Yorkshire Sculpture Park

Once lockdown restrictions began to loosen up over the summer in the UK, I started to make plans to meet up with friends. Living in the North West, we still had limitations on who we could see and where we could go, so after a bit of research, a friend and I decided the massive outdoor grounds that house the Sculpture Park would be ideal.

Situated close to Wakefield, the open air gallery is situated within the 500-acre, 18th-century Bretton Hall estate, currently showcasing sculptures from artists even I had heard of, such as Damien Hirst and Ai WeiWei. In particular I wanted to see Damien’s ‘Virgin Mother’ statue and a gigantic Portugese cockeral by Joana Vassconcelos, which greets you as you arrive at the park.

40D64151-3080-4FA4-AF51-52523D8570BE

Covid has meant the park is run a little differently than before, you can only buy your ticket online, and a lot of the indoor spaces are closed, but with over 80 outdoor sculptures and installations to see, you can easily spend your day visiting just those. But, there are still indoor toilets and a gift shop that you can visit (masks mandatory) and they have converted their cafe to an outdoor take away space.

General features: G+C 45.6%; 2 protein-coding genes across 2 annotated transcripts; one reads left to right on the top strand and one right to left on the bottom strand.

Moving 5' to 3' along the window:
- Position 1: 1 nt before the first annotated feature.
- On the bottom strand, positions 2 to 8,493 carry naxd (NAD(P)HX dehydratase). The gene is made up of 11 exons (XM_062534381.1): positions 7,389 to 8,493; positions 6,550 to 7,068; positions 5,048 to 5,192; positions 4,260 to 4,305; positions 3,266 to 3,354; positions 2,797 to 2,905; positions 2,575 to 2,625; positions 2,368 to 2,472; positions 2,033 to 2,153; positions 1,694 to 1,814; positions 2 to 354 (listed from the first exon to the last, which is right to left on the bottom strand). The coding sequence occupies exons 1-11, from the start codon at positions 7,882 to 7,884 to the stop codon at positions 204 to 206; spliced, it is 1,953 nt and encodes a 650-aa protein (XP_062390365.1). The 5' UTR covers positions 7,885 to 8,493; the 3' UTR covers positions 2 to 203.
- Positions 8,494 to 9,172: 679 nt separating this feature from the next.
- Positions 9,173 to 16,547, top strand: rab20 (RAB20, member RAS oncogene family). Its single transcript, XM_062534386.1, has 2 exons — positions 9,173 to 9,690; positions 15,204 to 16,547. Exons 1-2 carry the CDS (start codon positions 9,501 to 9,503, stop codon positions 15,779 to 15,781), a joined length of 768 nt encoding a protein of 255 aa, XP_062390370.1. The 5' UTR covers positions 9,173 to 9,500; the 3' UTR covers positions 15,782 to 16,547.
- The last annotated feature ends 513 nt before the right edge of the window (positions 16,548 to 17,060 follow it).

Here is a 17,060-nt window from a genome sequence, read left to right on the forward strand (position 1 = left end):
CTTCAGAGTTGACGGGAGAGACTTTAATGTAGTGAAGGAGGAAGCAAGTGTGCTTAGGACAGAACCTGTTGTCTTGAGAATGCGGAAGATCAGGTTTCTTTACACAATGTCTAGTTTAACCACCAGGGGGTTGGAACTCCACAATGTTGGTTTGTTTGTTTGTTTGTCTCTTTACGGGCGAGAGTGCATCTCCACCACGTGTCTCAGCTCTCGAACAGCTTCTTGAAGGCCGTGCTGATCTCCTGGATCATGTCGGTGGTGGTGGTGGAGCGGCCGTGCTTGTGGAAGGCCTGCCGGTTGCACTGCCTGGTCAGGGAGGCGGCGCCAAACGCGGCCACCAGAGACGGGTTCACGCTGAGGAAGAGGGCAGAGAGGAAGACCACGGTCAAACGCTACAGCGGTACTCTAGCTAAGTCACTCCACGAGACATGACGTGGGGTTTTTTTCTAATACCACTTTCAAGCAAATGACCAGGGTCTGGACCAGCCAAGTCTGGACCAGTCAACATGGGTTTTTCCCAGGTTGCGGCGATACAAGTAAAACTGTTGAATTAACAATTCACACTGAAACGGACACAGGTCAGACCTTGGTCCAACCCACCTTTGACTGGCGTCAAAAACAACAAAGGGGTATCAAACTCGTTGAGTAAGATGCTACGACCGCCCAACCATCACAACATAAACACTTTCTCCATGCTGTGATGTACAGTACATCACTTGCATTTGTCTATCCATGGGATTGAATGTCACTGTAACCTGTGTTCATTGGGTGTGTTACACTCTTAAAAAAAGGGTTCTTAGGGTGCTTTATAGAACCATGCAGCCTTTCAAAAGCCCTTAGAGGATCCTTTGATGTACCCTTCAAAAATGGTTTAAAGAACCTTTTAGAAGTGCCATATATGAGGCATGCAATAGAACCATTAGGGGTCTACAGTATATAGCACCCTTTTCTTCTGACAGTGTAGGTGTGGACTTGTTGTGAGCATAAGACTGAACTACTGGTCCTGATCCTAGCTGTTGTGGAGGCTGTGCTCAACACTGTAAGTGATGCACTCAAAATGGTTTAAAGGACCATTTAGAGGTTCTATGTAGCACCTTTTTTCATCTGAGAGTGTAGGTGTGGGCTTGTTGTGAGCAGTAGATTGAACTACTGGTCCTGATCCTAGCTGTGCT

Tonnes of Covid friendly measures are in place, with one way arrows, hand sanitiser on gates dotted all over the place and the one indoor exhibition space, limits the number of visitors inside at a time.

We had a glorious day, I think my friend and I were just excited to be able to socialise again after lockdown, but there was some truely amazing, unique sculptures that really made you stop and think. My favourites were indeed the Virgin Mother, but I also really liked the Buddha by Saint Phalle, the Rabbit Madonna by Usagi Kannon II and Network by Thomas J Price.

We were super lucky with the weather too, and although it rained later in our visit, we were still able to enjoy a sunny picnic with some sheep in a field, overlooking the lake and it was almost like the virus had just been a bad dream.